Here’s Why Opening Up Is So Difficult


Opening up is one of the scariest things you can possibly do in life. As we grow up and welcome maturity with opening yet trepid arms, we also begin to experience just how much people can hurt us and use our own personal secrets as weapons against us. We become hardened shells as we grow with age, conditioned to place multiple barriers between ourselves and the recipients of our love and affection and time.

Perhaps you’ve been hurt before, betrayed by the ones whom you gave everything to while they didn’t think twice before plunging that dagger deep into your back. Perhaps you feel as though your skeletons are too dark and too burdensome to open up about – that no one would understand the things you’re going through to be able to talk about it openly. Perhaps you’re terrified; terrified that if you were to open up, that you wouldn’t be able to stop and that you would have illuminated the darkest corners of yourself that no one else in the world had any idea about. Perhaps you feel that putting your best foot forward means always showing the best and happiest side of you, because anything less or darker or real would hit too close to home and you would end up with no one by your side. Perhaps you feel that you’re only being accepted because you put up a façade that nothing bothers you, because you’ve been led to believe flaws are the opposite of beautiful and anything flawed is deemed unacceptable.

Opening up is terrifying, but here’s the thing. It requires incredible courage to do so; it requires bravery of the most noble people to be able to shed their cloak of pride and be vulnerable. It takes placing an immense depth of trust in someone else to be able to not only open up about your past and your flaws and your fears, but to also have faith that they are accepting, nurturing and kind about everything that has ever made you, you.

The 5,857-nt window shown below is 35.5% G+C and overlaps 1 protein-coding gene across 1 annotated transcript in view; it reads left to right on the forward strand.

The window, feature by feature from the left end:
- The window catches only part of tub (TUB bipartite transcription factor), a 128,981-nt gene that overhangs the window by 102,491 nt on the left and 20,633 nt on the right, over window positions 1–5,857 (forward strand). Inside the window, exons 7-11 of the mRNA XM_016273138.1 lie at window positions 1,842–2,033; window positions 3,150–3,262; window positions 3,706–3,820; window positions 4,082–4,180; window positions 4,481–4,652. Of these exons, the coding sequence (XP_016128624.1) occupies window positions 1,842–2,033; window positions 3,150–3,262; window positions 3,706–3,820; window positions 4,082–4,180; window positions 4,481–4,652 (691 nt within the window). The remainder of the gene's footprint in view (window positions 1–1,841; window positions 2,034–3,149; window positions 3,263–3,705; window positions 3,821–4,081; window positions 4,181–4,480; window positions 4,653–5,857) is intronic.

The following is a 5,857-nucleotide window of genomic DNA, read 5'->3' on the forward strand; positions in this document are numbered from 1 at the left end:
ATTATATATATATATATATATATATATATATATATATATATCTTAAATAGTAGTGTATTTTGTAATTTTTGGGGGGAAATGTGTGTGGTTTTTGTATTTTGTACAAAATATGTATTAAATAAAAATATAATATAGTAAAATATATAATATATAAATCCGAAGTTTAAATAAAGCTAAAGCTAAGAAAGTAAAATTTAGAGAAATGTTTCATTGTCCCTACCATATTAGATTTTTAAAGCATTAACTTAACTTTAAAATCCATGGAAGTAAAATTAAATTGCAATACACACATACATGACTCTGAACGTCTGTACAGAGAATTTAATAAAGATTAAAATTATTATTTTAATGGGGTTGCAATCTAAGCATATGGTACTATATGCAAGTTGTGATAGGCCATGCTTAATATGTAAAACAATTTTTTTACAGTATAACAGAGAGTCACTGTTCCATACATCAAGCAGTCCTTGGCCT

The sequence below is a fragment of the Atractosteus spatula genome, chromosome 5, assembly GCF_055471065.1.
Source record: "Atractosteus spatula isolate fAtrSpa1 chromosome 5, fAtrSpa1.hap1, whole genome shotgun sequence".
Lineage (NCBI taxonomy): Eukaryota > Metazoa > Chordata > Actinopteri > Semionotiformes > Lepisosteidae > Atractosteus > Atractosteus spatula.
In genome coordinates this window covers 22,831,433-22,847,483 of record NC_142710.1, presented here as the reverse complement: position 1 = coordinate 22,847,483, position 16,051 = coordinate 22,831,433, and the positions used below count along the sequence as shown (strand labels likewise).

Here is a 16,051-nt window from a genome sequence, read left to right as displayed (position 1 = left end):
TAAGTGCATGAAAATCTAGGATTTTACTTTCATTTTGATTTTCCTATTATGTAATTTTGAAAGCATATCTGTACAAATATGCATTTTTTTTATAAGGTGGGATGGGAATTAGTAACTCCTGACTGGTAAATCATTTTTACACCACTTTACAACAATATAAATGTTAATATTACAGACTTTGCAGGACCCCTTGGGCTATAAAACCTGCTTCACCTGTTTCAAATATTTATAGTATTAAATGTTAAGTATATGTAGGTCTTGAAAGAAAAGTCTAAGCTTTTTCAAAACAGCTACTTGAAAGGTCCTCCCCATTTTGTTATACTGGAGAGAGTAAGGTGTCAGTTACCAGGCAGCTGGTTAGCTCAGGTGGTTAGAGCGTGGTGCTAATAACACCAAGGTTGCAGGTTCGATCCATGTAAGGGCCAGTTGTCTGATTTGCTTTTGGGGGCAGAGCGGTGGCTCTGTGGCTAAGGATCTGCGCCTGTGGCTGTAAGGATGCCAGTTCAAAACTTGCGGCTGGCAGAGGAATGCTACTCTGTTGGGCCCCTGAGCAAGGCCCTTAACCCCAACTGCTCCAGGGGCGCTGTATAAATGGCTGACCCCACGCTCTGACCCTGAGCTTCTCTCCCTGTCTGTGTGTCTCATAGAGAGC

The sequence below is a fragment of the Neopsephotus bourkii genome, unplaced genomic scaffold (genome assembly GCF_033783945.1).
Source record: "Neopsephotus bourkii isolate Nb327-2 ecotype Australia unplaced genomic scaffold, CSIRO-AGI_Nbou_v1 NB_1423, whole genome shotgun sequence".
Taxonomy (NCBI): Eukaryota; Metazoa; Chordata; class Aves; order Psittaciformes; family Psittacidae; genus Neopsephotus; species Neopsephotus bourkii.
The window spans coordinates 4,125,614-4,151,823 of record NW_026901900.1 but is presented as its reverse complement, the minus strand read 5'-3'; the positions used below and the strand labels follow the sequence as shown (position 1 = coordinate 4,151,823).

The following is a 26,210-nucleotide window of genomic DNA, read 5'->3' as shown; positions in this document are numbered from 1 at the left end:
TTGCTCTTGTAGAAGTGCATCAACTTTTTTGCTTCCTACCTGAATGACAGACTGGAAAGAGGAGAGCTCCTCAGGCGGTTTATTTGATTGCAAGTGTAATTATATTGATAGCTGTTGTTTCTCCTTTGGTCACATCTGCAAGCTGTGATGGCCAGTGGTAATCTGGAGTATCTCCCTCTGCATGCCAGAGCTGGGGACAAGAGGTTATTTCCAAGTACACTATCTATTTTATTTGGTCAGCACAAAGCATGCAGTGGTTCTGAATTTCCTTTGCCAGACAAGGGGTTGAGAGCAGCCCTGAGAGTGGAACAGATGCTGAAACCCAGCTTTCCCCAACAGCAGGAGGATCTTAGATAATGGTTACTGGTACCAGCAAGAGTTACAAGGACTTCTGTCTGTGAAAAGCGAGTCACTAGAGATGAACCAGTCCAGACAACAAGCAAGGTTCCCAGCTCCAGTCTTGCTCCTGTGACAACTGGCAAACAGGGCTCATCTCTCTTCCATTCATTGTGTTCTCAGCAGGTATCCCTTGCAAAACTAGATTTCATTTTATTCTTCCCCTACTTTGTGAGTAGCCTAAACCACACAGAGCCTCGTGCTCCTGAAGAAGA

Here’s why opening up is so difficult – and know that you’re not alone in this. Opening up means presenting to someone else your entire life on a silver platter for them to dissect, analyze, scrutinize and judge. It means gently unfolding the creases of your heart and showing someone where you’ve been hurt, how you’ve been wounded and how much you have bled. It means showing someone the scars that are still healing and handing them the sword that dealt the damage, in the hopes they would sheath the blade rather than be the one to wield the weapon. It means taking a wrecking ball and crumbling the tower of walls you have built around yourself to keep the skeletons in their closets and to barricade anyone who even dares to want to climb over.

Opening up takes an enormous amount of self-awareness, because those who are able to open up are the ones who know themselves the most. Think about it: how can you open up to anyone without knowing what you are truly made up of on the inside? How do you know what your biggest fears are made of, or what your unspoken nightmares are conjured from, or what your biggest failures are, without first understanding and identifying all of these things to begin with?

Opening up is a two-way street, but here’s the double edged truth: you won’t ever be able to foster meaningful relationships without learning how to open up to someone. Opening up allows others to get to know you beyond the surface. It welcomes the ones who matter deep into your life beyond face value to really understand the makeup of the reasons behind your character and an insight into what you’ve been through. Relationships are bred among vulnerability and fostered in a culture of openness – and it all starts with opening up.